The deputy has not been identified. He is on paid administrative leave, WYFF has reported.
Tench’s lawyer, Beattie Ashmore, said any decisions on how to handle the case are on hold until the investigation is complete. He’d like to resolve the matter “in good faith” first, he said.
It began with a 911 call
On June 13 at 11:49 p.m., a 911 dispatcher received a call about a panic alarm coming from inside the Simpsonville home. In audio shared on the sheriff’s office’s Facebook page, a woman is heard telling the dispatcher that the alarm company tried to make contact with the homeowner, to no avail.
Without elaborating, Capt. Tim Brown of the office of professional standards said that the investigation has confirmed that someone inside the home issued a panic alarm from a medical assistance app on her or his cellphone. There was no emergency, though, Brown said.
The deputy arrived after midnight and rang the doorbell, the captain said.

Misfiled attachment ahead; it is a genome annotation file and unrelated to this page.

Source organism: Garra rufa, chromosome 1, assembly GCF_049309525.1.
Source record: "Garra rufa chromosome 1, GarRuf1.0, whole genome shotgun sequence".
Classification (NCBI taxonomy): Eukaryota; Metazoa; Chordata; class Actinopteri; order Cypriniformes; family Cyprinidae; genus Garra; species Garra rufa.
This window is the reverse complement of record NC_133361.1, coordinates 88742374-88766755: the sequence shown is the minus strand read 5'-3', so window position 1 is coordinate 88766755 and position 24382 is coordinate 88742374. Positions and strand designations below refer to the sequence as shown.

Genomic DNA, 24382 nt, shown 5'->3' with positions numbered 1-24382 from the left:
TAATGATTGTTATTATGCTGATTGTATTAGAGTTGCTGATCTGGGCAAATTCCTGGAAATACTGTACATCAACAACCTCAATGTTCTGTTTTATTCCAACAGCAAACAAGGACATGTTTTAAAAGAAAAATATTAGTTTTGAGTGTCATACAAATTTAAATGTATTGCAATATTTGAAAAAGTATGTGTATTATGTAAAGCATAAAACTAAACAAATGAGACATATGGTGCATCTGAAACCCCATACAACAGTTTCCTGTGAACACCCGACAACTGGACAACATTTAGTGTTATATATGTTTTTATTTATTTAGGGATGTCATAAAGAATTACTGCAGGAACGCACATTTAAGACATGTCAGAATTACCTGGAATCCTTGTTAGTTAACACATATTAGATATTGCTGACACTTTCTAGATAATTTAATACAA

“As the deputy proceeded to walk off the front porch to begin a perimeter check of the home, he noticed movement from inside and returned to the front door to further investigate,” Brown said on the Monday video statement.
“As the deputy returned to the front door, he noticed a man through the window on the left side of the door. The man who was later identified as the homeowner was seen on the deputy’s body-worn camera and observed by the deputy holding a gun,” he said.
The deputy told his superiors that when he beamed his flashlight into the window, he saw the man point a gun at him, Brown said.
Because the department’s body cameras have a 30-second delay when recording audio, it’s not clear whether the deputy identified himself as law enforcement, or if he did, whether Tench heard it from inside the home.
“In an effort to defend himself against a perceived threat,” Brown said, “the deputy fired his issued weapon as he retreated off the porch and subsequently struck the individual multiple times.”
‘Who are you?’
In the video, which is edited to include police commentary and graphics, Tench’s silhouette can be seen in the window. It’s unclear if he is pointing a weapon.
At no point in the video provided by police does Tench open his front door.
The deputy approaches the door, lifts his weapon and the glass shatters. The officer moves away from the closed front door, running into a bush as he retreats into the front yard. The audio begins shortly thereafter.